1198 (The People's Chronology)
Richard the Lion-Hearted adopts "Dieu et mon droit" (God and my own right) as the motto of the royal arms of England at the Battle of Gisors. He asserts that he is no vassal of France but royal by God's grace and his own, but is forced to cede Gisors to France's Philippe II Augustus, along with the fortresses of Neaufles and Dangu (see 1194; 1199).
Ireland's last high king Roderic O'Connor dies in a monastery near Lough Corrib, County Galway.
The former Holy Roman Empress-consort Constance d'Hauteville dies at Palermo November 27 at age 44, having secured the imperial throne for her son Friedrich II.
Pope Celestine III dies at his native Rome January 8 at age 91 (approximate) after a reign of nearly 7 years. He is succeeded by Lotario dei Conti di Segni, 37, who is related through his mother, Claricia (née Scotti), to many noble Roman families and is elected after only two ballots; ordained a priest February 21, he is conducted on a white horse February 22 in a solemn procession that winds its way along the west bank of the Tiber amidst a great clanging of church bells and consecrated as bishop of Rome, becoming the most powerful man in Latin Christendom. "We are the successor of the Prince of the Apostles," he says in his sermon, "but we are not his vicar, nor the vicar of any man or Apostle, but the vicar of Jesus Christ himself." Innocent III begins a reign that will continue until his death in 1216.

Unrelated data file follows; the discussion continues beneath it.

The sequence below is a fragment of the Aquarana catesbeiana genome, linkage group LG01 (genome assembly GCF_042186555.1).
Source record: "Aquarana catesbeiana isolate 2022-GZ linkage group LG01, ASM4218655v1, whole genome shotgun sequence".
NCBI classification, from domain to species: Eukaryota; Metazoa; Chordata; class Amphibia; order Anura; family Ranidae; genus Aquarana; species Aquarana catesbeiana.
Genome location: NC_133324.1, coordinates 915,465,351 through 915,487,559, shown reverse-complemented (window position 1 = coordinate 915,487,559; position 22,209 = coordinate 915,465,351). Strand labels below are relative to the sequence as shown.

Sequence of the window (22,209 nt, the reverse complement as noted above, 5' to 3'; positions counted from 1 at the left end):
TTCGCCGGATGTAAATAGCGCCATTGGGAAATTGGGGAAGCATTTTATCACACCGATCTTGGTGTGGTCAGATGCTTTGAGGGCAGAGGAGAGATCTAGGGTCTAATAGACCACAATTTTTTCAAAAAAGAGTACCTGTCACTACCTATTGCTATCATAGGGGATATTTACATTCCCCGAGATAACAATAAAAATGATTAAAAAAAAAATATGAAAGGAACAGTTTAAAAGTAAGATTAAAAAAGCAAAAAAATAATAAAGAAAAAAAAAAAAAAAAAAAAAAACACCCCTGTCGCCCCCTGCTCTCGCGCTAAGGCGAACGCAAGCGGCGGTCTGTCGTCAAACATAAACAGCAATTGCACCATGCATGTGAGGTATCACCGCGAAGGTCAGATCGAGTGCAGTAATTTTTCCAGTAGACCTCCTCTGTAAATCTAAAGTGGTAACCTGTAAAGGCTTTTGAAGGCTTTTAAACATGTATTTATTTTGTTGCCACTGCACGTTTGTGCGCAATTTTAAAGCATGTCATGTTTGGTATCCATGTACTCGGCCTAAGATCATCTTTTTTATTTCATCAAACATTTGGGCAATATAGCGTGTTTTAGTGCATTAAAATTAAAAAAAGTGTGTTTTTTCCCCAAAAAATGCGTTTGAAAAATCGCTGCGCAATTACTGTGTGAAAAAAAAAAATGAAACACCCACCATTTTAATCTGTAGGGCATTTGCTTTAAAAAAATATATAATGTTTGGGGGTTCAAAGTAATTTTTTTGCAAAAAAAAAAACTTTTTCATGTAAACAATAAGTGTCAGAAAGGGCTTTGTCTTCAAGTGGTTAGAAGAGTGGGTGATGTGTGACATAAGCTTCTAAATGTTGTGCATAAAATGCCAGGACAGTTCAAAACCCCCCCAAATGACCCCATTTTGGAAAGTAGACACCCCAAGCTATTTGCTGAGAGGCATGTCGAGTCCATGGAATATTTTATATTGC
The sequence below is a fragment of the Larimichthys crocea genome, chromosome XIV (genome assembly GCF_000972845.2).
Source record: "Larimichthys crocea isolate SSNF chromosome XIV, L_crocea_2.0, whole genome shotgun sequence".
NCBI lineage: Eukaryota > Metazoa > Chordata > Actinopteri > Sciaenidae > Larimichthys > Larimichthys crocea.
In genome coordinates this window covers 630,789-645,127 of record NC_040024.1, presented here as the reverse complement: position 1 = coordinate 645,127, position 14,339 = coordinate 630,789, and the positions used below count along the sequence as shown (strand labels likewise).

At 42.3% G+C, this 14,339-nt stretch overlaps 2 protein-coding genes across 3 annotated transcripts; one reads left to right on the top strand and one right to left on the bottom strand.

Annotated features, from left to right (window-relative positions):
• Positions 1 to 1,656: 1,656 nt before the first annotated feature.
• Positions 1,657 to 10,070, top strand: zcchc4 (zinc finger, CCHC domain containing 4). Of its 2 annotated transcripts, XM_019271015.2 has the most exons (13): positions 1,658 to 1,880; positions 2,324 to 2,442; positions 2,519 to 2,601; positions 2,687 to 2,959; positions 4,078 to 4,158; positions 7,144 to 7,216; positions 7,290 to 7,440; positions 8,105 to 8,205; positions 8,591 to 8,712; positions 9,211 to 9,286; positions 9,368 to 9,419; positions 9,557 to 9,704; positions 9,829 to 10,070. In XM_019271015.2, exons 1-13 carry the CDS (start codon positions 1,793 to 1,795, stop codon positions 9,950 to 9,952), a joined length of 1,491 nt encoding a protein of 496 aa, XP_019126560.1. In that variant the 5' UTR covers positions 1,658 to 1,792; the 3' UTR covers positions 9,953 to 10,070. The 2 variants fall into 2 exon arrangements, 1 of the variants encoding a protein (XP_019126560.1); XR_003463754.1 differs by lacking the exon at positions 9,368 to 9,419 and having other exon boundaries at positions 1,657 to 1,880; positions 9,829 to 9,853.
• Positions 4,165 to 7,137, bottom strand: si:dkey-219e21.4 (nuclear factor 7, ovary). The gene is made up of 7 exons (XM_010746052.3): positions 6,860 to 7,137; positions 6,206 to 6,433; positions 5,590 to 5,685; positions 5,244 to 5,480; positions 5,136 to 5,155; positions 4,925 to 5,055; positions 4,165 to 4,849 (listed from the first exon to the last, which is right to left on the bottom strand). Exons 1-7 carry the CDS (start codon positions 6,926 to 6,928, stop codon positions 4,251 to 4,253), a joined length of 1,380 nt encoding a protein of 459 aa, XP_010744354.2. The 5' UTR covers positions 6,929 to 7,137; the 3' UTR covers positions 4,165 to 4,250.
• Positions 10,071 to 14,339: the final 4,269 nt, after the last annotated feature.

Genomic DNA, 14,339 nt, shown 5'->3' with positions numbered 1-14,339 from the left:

The new pope Innocent III excommunicates France's Philippe II Augustus for repudiating his 1193 marriage to Ingeborg, 22-year-old sister of Denmark's Canute VI, to whom he took an almost instant dislike, but public opinion forces Philippe to effect a reconciliation with the pope.
Pope Innocent III excommunicates Norway's Sverrir Sigurdsson and the bishops who crowned him in 1190 (see 1196); Sverrir responds with a speech arguing that secular power is paramount to that of the Church (see 1199).
Germans gathered for a new crusade support the Teutonic Knights (House of the Hospitalers of St. Mary of the Teutons in Jerusalem) (see 1190). Headquarters of the order will remain at Acre until 1291, membership will be open only to Germans, and knighthood will be reserved for noblemen (see 1226).
The Islamic religious philosopher Averroës dies at Marrakech at age 72 (approximate), having defended the philosophical study of religion in opposition to theologians. He has written summaries and commentaries on most of Aristotle's works and on Plato's Republic.